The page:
Wednesday, April 17, 2019

NPM 2019 Day 17: Where Readers Come From

Here's another poem I wrote for the summer poetry swap in 2017. This poem was written for Jone MacCulloch of DeoWriter and Check It Out. Since Jone is a librarian (retired), I knew I wanted to write about readers or books. Using George Ella Lyon's poem Where I'm From as a mentor text, this is what I came up with.

Where Readers Come From
     (with apologies to George Ella Lyon)

Readers come from songs,
   from rhyme and finger play.
They come from recitation and repetition
    (all those Moo, Baa, La La La’s
   and Brown Bear, Brown Bear, What Do You See?)
They come from Sunday comics,
   cereal boxes and read alouds
   that feature character voices,
   sound effects,
   and mood lighting.
They come from independent bookstores and libraries,
  from authors and librarians.

They come from
   Once upon a time,
   happily ever after,
  “It was a dark and stormy night,” and
   “There was a hand in the darkness, and it held a knife.”
They come from Minli, Harriet, and Ramona,
   from Clementine, Omakayas, and Baby Mouse.
They come from Stanley Yelnats, Auggie Pullman, and Jackson Greene,
   from Jin Wang, Octavian Nothing, and Captain Underpants.
They come from Narnia, Middle Earth, and Hogwarts,
   from Panem, Redwall, and the Island of Berk.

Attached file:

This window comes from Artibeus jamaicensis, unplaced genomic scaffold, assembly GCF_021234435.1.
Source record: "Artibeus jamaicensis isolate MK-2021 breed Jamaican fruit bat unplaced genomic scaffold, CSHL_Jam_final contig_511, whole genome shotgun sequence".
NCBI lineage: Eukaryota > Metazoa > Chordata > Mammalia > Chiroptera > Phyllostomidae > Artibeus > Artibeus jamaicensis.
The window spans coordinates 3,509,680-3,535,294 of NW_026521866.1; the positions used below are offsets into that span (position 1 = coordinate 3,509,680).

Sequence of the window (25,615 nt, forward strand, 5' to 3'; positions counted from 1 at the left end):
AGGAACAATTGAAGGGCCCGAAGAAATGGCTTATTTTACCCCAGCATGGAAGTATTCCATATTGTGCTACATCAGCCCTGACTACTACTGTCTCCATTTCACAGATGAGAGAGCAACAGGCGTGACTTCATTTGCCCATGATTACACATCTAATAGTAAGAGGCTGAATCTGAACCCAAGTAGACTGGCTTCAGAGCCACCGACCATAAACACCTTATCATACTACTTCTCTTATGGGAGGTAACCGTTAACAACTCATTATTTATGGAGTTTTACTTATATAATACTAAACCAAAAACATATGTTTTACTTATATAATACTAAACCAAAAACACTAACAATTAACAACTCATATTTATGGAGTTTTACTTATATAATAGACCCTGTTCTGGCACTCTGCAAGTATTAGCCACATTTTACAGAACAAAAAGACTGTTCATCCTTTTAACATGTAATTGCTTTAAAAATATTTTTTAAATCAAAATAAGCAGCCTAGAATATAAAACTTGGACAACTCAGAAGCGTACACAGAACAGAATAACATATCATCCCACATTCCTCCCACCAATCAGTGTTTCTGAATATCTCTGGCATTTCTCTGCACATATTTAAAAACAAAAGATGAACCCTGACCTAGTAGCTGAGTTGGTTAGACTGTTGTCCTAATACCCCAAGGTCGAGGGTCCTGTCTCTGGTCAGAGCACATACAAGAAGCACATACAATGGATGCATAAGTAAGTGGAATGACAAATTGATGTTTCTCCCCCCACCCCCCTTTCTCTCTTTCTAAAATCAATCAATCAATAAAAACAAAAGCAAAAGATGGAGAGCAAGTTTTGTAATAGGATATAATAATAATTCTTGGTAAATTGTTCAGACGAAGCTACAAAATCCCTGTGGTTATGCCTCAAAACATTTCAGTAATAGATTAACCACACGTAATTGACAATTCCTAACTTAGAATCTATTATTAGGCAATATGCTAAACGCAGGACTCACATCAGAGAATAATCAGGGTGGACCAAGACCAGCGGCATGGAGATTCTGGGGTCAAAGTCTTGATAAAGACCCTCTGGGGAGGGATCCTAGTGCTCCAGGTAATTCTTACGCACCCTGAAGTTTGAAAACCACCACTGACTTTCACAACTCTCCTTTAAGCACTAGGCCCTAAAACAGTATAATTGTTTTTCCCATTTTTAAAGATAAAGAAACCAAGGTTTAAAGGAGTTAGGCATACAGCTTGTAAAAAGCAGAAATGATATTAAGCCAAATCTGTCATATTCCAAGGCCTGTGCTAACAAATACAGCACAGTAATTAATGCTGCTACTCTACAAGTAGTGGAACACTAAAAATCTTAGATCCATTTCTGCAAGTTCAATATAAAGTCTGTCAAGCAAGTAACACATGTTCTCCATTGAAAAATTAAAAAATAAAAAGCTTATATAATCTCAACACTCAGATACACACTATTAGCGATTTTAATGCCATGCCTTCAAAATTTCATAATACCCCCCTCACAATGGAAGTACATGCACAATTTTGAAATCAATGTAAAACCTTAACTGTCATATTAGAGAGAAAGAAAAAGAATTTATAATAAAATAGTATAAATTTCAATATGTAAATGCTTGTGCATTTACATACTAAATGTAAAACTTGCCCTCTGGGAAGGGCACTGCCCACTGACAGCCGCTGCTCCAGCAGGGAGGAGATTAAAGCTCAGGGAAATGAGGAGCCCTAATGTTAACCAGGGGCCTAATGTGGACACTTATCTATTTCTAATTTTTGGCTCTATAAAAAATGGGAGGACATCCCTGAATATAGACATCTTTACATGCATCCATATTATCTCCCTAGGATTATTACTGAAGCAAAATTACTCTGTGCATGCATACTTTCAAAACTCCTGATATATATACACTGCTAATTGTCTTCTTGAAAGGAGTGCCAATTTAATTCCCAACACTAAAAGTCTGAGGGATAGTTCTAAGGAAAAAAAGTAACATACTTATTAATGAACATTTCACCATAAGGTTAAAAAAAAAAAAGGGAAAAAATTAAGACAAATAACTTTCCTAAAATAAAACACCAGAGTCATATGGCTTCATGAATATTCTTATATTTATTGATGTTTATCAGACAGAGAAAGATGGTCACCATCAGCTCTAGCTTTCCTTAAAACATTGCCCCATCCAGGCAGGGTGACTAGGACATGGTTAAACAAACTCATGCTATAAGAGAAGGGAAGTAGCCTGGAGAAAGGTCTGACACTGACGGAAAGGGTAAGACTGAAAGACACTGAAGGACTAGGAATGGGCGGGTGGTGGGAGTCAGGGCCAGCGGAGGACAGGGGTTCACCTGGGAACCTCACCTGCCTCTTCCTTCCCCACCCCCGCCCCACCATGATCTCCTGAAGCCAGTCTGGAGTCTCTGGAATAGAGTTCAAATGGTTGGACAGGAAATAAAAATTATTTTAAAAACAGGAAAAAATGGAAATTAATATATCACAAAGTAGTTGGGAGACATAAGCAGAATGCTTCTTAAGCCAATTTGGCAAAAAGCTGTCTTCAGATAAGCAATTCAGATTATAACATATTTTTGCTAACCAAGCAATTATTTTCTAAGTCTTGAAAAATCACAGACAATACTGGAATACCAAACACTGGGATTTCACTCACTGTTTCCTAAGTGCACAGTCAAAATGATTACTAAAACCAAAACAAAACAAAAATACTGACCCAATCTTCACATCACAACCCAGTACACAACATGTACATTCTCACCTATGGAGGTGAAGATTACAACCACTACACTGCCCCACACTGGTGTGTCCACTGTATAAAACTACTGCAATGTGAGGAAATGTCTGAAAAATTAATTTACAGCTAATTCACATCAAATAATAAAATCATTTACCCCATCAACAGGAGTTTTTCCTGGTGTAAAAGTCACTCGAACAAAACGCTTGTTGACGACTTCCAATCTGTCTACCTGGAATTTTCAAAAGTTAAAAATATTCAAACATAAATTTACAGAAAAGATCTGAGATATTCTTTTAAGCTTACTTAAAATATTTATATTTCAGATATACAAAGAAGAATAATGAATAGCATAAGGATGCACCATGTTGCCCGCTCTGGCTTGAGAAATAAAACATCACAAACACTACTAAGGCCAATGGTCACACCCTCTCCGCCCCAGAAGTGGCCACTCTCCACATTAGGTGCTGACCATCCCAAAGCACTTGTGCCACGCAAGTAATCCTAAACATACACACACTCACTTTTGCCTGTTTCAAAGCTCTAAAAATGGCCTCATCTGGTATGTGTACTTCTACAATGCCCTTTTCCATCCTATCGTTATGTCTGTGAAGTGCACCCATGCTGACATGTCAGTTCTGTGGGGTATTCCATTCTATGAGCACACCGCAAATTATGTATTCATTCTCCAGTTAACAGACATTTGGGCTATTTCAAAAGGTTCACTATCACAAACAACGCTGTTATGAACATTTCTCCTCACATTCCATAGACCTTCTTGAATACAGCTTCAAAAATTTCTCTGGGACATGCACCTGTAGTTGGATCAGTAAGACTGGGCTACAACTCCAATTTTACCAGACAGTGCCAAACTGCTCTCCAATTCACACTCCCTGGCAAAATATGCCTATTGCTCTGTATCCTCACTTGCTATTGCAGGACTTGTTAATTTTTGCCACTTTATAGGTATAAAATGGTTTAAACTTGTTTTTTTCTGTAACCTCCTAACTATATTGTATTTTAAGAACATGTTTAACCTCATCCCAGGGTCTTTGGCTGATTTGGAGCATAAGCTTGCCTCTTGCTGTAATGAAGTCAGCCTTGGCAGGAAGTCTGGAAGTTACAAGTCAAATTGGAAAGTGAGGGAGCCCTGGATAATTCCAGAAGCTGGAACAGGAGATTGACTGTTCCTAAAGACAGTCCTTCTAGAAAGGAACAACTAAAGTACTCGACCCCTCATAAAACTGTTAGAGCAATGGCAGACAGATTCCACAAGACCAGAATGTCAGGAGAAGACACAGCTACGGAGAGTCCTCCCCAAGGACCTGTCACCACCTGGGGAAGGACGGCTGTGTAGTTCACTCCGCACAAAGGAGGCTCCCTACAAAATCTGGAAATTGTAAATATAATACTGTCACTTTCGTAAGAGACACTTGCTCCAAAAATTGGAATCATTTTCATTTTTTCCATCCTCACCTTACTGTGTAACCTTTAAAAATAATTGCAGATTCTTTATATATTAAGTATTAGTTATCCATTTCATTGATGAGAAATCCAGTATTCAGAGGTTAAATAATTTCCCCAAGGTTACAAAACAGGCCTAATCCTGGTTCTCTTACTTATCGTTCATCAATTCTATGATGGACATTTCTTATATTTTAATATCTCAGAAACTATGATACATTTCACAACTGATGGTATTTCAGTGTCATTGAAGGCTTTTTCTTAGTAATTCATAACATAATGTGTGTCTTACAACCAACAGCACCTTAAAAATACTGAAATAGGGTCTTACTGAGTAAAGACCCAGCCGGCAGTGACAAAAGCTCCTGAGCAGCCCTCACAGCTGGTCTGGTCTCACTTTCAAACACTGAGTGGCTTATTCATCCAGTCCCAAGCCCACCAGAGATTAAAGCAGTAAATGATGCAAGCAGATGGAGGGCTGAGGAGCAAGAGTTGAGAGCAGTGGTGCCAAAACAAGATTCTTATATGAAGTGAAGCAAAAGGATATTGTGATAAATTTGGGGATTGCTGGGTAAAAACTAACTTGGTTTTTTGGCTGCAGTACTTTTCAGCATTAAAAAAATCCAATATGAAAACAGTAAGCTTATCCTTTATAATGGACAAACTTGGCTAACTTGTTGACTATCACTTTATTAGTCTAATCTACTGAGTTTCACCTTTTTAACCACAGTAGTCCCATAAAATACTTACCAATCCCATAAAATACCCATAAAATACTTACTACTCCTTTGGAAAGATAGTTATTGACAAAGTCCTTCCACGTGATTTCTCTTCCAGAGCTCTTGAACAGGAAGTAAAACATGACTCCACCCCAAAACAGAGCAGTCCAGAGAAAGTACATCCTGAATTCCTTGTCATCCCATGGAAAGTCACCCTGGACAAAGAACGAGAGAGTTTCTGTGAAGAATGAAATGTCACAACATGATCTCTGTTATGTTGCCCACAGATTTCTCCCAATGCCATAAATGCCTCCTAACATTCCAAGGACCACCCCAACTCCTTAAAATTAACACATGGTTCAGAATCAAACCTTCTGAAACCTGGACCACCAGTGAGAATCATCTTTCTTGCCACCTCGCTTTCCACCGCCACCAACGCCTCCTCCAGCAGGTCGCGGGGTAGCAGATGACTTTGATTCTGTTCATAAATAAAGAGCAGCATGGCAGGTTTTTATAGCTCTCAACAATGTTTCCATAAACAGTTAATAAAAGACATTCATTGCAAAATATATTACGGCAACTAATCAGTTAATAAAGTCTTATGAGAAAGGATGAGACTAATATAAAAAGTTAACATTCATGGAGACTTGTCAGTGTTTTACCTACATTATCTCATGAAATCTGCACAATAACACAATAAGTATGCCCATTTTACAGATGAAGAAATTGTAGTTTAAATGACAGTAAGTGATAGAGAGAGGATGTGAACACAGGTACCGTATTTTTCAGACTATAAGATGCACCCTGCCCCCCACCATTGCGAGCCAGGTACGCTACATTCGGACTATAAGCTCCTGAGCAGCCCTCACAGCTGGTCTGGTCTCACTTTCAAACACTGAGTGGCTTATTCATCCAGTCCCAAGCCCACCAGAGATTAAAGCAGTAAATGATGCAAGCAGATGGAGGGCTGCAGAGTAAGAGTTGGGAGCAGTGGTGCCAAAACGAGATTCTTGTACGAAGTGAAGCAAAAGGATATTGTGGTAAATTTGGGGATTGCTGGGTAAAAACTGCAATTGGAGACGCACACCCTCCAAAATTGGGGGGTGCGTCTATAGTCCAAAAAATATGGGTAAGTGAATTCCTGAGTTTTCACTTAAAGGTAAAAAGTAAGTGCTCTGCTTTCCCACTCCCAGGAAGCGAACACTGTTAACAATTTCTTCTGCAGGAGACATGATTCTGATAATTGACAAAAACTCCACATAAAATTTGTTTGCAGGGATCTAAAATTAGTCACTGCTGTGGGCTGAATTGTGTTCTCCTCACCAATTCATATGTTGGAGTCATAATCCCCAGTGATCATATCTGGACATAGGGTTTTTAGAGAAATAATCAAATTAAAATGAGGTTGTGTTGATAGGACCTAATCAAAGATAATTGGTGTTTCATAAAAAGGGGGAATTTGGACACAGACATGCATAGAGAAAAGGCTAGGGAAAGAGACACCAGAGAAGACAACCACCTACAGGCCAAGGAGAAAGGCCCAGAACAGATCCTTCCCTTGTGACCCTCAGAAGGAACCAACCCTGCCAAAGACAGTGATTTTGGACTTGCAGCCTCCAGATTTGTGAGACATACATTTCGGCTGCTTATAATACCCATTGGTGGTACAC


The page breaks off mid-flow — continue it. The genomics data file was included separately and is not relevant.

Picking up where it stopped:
Readers come from “It’s past your bedtime,”
  with flashlights under the covers
  turning page after page,
  racing to the end.

Readers come from letters strung into words
  and words arranged in a million different ways
  into stories that leave us
  gloomy or cheerful,
  quiet or agitated,
  exasperated or pleased,
  and every human emotion in between.

Under my pillow is a well-worn book
  pages bent
  cover crinkled.
I am from this book --
from all those that came before --
and all those yet to come.

Poem ©Tricia Stohr-Hunt, 2017. All rights reserved.

Happy Wednesday all. See you tomorrow for another original poem.

1 comment:

  1. I love this.
    I have two friends having babies and they... need to read this. They want so many things for this child, and seem to have no idea how to get there. *I* am the only one making a library for her - they hadn't even thought of that. (They're on "let's just make sure she stays alive," which, okay, valid.) This is how you build a reader.